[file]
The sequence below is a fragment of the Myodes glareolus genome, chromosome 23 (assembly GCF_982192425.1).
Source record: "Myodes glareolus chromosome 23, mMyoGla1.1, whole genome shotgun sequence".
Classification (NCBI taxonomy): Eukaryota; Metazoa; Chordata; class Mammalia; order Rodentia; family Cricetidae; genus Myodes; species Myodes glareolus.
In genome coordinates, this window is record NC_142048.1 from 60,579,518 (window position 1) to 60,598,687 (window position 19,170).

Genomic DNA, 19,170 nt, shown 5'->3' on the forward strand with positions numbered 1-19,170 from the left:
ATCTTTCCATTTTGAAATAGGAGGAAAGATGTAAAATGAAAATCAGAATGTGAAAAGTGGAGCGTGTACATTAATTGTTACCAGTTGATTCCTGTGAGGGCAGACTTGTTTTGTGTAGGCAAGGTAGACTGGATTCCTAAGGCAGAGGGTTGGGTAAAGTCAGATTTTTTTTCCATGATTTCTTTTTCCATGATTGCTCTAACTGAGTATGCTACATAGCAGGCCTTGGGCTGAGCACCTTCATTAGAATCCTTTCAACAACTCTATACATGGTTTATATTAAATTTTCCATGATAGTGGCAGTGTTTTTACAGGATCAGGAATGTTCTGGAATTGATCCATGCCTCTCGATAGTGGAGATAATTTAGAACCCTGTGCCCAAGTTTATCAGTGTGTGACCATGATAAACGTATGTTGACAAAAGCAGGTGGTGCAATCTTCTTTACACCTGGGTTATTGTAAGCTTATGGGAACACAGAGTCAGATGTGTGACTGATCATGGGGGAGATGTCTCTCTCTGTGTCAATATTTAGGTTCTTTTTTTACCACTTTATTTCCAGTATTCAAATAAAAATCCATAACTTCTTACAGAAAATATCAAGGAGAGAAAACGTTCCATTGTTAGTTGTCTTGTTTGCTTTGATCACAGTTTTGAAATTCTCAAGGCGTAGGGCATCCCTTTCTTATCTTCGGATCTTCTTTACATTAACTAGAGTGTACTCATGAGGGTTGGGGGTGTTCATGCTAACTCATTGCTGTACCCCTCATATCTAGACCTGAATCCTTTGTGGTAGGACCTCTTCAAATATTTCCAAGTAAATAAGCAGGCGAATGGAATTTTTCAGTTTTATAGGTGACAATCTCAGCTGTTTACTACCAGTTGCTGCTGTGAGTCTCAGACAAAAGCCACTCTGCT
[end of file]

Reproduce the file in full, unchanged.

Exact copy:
The sequence below is a fragment of the Myodes glareolus genome, chromosome 23 (assembly GCF_982192425.1).
Source record: "Myodes glareolus chromosome 23, mMyoGla1.1, whole genome shotgun sequence".
Classification (NCBI taxonomy): Eukaryota; Metazoa; Chordata; class Mammalia; order Rodentia; family Cricetidae; genus Myodes; species Myodes glareolus.
In genome coordinates, this window is record NC_142048.1 from 60,579,518 (window position 1) to 60,598,687 (window position 19,170).

Genomic DNA, 19,170 nt, shown 5'->3' on the forward strand with positions numbered 1-19,170 from the left:
ATCTTTCCATTTTGAAATAGGAGGAAAGATGTAAAATGAAAATCAGAATGTGAAAAGTGGAGCGTGTACATTAATTGTTACCAGTTGATTCCTGTGAGGGCAGACTTGTTTTGTGTAGGCAAGGTAGACTGGATTCCTAAGGCAGAGGGTTGGGTAAAGTCAGATTTTTTTTCCATGATTTCTTTTTCCATGATTGCTCTAACTGAGTATGCTACATAGCAGGCCTTGGGCTGAGCACCTTCATTAGAATCCTTTCAACAACTCTATACATGGTTTATATTAAATTTTCCATGATAGTGGCAGTGTTTTTACAGGATCAGGAATGTTCTGGAATTGATCCATGCCTCTCGATAGTGGAGATAATTTAGAACCCTGTGCCCAAGTTTATCAGTGTGTGACCATGATAAACGTATGTTGACAAAAGCAGGTGGTGCAATCTTCTTTACACCTGGGTTATTGTAAGCTTATGGGAACACAGAGTCAGATGTGTGACTGATCATGGGGGAGATGTCTCTCTCTGTGTCAATATTTAGGTTCTTTTTTTACCACTTTATTTCCAGTATTCAAATAAAAATCCATAACTTCTTACAGAAAATATCAAGGAGAGAAAACGTTCCATTGTTAGTTGTCTTGTTTGCTTTGATCACAGTTTTGAAATTCTCAAGGCGTAGGGCATCCCTTTCTTATCTTCGGATCTTCTTTACATTAACTAGAGTGTACTCATGAGGGTTGGGGGTGTTCATGCTAACTCATTGCTGTACCCCTCATATCTAGACCTGAATCCTTTGTGGTAGGACCTCTTCAAATATTTCCAAGTAAATAAGCAGGCGAATGGAATTTTTCAGTTTTATAGGTGACAATCTCAGCTGTTTACTACCAGTTGCTGCTGTGAGTCTCAGACAAAAGCCACTCTGCT